At first blush, a new Medicare payment demonstration trotted out in New York last week seems to flout common sense.
HCFA officials and hospital executives who gathered on Presidents' Day last week to unveil the program contend it's a perfectly logical response to existing Medicare payment incentives, which reward hospitals for training more doctors. But critics questioned the political wisdom of giving New York hospitals a special break at a time when national Medicare graduate medical education policy is being debated.
Under the demonstration, HCFA will pay New York state teaching hospitals not to train more doctors, particularly specialists. As an incentive, the agency will dole out $400 million over six years to hospitals that reduce residency slots by 20% to 25%. That would shed at least 2,000 of the 10,286 residents now being trained by the 41 hospitals in the program.
For each position eliminated, hospitals will continue to receive full reimbursement in the first year of the project. Those payments would be gradually reduced to 25% in year six and disappear in year seven (See chart). The hospitals will continue to receive full funding for other residents.
In the short run, HCFA will spend more than it would have if hospitals were paid only for the residents they train. But eventually the program will save Medicare an estimated $200 million to $300 million annually. As it is, New York hospitals receive about $1 billion a year in GME payments for direct costs such as resident salaries and the higher "indirect" costs associated with running a teaching hospital.
The demonstration, first reported by MODERN HEALTHCARE (Sept. 2, 1996, p. 4), was touted last week as a "national model" for shrinking the number of physicians trained while maintaining or increasing primary-care training opportunities.
It's "probably the boldest and largest" GME project in the nation's history, added Kenneth E. Raske, president of the Greater New York Hospital Association, which conceived and designed the program. Most of the 41 hospitals that volunteered to participate are based in the metropolitan New York area.
For a government program, the demonstration also is remarkably "nonprescriptive," said HCFA Administrator Bruce Vladeck. Within broadly drawn parameters, hospitals will be allowed plenty of flexibility in shrinking residency slots. They'll receive payments from the transition pool as long as they meet proposed reductions. If they fail to make the cuts, they won't receive future payments and they'll have to reimburse the Medicare program for prior payments.
Many hospitals agreed to participate because the $400 million incentive program will cushion the blow of needed reductions in residency slots. "The transition can now be measured and smooth," said Barry R. Freedman, executive vice president of Mount Sinai Medical Center.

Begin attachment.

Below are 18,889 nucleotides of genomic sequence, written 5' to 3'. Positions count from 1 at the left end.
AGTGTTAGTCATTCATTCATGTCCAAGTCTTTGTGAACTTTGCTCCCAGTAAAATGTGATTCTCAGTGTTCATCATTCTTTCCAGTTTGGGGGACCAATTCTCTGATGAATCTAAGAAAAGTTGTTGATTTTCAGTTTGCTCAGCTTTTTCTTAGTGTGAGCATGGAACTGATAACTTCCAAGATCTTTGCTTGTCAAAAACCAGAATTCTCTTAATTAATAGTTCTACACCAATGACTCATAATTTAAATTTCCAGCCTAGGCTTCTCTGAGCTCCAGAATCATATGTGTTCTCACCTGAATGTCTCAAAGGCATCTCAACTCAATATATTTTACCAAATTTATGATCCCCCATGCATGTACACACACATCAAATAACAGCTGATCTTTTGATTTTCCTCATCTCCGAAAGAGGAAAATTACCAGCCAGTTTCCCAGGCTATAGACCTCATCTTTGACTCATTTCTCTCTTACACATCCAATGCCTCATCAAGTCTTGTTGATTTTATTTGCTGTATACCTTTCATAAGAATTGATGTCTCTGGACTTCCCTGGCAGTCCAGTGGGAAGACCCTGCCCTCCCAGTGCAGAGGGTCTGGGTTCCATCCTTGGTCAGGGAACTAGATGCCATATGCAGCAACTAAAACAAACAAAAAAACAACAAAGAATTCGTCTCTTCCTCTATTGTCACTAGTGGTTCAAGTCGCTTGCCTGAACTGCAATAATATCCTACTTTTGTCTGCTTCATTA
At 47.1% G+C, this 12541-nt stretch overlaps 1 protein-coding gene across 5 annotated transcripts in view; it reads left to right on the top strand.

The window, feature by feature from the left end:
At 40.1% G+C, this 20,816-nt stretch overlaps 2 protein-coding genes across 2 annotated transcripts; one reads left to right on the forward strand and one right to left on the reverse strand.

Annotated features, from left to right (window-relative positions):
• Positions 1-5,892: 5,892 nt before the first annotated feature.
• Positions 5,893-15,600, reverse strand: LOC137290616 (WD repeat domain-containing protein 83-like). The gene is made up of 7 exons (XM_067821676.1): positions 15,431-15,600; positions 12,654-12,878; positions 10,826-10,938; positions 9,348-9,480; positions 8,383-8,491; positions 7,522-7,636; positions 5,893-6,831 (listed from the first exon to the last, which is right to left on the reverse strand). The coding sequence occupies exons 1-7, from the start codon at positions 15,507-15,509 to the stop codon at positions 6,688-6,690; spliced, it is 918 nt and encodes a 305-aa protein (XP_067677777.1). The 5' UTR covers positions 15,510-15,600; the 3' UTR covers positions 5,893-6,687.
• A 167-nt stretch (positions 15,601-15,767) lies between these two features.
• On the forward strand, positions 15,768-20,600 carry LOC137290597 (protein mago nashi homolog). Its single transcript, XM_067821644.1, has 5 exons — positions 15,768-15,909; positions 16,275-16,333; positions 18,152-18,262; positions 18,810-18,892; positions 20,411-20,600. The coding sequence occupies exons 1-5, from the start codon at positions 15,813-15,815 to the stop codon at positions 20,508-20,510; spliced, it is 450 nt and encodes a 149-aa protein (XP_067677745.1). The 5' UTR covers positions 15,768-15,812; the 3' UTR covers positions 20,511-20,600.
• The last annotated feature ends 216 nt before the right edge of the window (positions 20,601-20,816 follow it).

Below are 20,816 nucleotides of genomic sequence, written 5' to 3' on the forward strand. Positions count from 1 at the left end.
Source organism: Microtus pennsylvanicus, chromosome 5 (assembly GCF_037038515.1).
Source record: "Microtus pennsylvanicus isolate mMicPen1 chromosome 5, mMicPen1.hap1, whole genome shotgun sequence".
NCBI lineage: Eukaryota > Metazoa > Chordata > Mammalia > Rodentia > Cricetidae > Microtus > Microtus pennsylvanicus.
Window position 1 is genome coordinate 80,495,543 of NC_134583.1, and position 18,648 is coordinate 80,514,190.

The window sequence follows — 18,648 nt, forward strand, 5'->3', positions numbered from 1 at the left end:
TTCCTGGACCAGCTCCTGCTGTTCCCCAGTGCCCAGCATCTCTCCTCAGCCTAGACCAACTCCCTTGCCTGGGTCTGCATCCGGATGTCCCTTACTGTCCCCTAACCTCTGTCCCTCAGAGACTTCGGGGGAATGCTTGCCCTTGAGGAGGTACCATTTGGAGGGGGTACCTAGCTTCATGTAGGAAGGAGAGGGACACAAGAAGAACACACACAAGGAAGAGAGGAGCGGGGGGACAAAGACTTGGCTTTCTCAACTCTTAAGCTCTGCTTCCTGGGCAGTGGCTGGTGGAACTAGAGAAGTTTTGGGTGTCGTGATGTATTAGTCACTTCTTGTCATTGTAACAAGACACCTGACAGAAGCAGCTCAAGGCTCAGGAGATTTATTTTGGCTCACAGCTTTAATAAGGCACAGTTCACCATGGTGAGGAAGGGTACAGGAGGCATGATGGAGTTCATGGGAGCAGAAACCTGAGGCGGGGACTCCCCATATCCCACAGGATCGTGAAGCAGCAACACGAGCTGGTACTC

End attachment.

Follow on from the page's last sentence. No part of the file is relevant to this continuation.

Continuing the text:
Teaching hospitals realize that federal lawmakers are likely to reduce future Medicare GME payments anyway. While the demonstration doesn't exempt hospitals from those cuts, it does provide an opportunity to adjust their residency complements, said Pat Wang, GNYHA's senior vice president for health economics and finance.
For example, Jacobi Medical Center in the Bronx will use the transition money to assess its ambulatory-care needs and rejigger its residency slots to focus on primary care, said LaRay Brown, senior vice president of the New York City Health and Hospitals Corp. Brooklyn's Kings County Hospital Center, another HHC hospital, will increase its use of mid-level providers, such as physician assistants, to fill in service gaps created by the loss of residency positions, she said.
Meanwhile, a consortium of Buffalo, N.Y.-area hospitals began planning for shrinkage about a year and a half ago. Participants have figured out how to shed nearly 105 of 680 training slots. In the first year, "there's no one particular program that gets cut disproportionately," said Richard Braun, vice president of finance and chief financial officer of Buffalo General Health System. But in future years, "we're going to need to consolidate programs as well as cut residents."
For various reasons, some teaching institutions are taking a pass on the demonstration.
"We don't think it's intelligently applicable," said Carol Hauptman, a spokeswoman for North Shore Health System.
"We will make some reductions, but they will be done at our pace, where they will not impact on quality of care," she said.
Brooklyn's Lutheran Medical Center chose not to participate because virtually all its 133 residency slots represent primary-care training opportunities.
Albany (N.Y.) Medical Center studied the program but concluded that it "would really begin to do some quality damage to the residency program here," said James Barba, chairman and chief executive officer. But, he said, "For those centers who know they absolutely have to cut their numbers because they are so `over-residented,' of course it makes sense."